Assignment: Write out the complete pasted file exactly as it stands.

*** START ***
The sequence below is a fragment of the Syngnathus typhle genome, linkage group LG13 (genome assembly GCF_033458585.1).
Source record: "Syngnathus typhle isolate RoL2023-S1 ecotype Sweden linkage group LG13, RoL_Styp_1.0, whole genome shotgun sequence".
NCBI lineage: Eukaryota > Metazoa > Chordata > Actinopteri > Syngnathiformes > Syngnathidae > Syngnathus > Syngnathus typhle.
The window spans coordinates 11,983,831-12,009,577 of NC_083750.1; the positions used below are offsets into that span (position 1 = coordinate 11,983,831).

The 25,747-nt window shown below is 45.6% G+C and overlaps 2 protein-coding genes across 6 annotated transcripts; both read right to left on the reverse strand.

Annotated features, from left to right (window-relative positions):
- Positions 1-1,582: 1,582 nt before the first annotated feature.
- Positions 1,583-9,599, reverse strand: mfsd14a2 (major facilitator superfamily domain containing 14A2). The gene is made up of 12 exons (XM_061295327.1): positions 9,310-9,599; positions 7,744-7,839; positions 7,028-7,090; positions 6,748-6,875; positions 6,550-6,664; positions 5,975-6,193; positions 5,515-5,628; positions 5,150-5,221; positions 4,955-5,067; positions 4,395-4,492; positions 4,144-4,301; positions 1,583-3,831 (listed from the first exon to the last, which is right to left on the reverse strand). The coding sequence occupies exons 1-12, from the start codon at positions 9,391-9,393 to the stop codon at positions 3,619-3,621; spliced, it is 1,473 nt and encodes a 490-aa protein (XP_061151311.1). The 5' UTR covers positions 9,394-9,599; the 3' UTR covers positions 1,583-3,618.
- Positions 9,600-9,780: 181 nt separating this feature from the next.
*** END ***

The sequence below is a fragment of the Syngnathus typhle genome, linkage group LG13 (genome assembly GCF_033458585.1).
Source record: "Syngnathus typhle isolate RoL2023-S1 ecotype Sweden linkage group LG13, RoL_Styp_1.0, whole genome shotgun sequence".
NCBI lineage: Eukaryota > Metazoa > Chordata > Actinopteri > Syngnathiformes > Syngnathidae > Syngnathus > Syngnathus typhle.
The window spans coordinates 11,983,831-12,009,577 of NC_083750.1; the positions used below are offsets into that span (position 1 = coordinate 11,983,831).

The 25,747-nt window shown below is 45.6% G+C and overlaps 2 protein-coding genes across 6 annotated transcripts; both read right to left on the reverse strand.

Annotated features, from left to right (window-relative positions):
- Positions 1-1,582: 1,582 nt before the first annotated feature.
- Positions 1,583-9,599, reverse strand: mfsd14a2 (major facilitator superfamily domain containing 14A2). The gene is made up of 12 exons (XM_061295327.1): positions 9,310-9,599; positions 7,744-7,839; positions 7,028-7,090; positions 6,748-6,875; positions 6,550-6,664; positions 5,975-6,193; positions 5,515-5,628; positions 5,150-5,221; positions 4,955-5,067; positions 4,395-4,492; positions 4,144-4,301; positions 1,583-3,831 (listed from the first exon to the last, which is right to left on the reverse strand). The coding sequence occupies exons 1-12, from the start codon at positions 9,391-9,393 to the stop codon at positions 3,619-3,621; spliced, it is 1,473 nt and encodes a 490-aa protein (XP_061151311.1). The 5' UTR covers positions 9,394-9,599; the 3' UTR covers positions 1,583-3,618.
- Positions 9,600-9,780: 181 nt separating this feature from the next.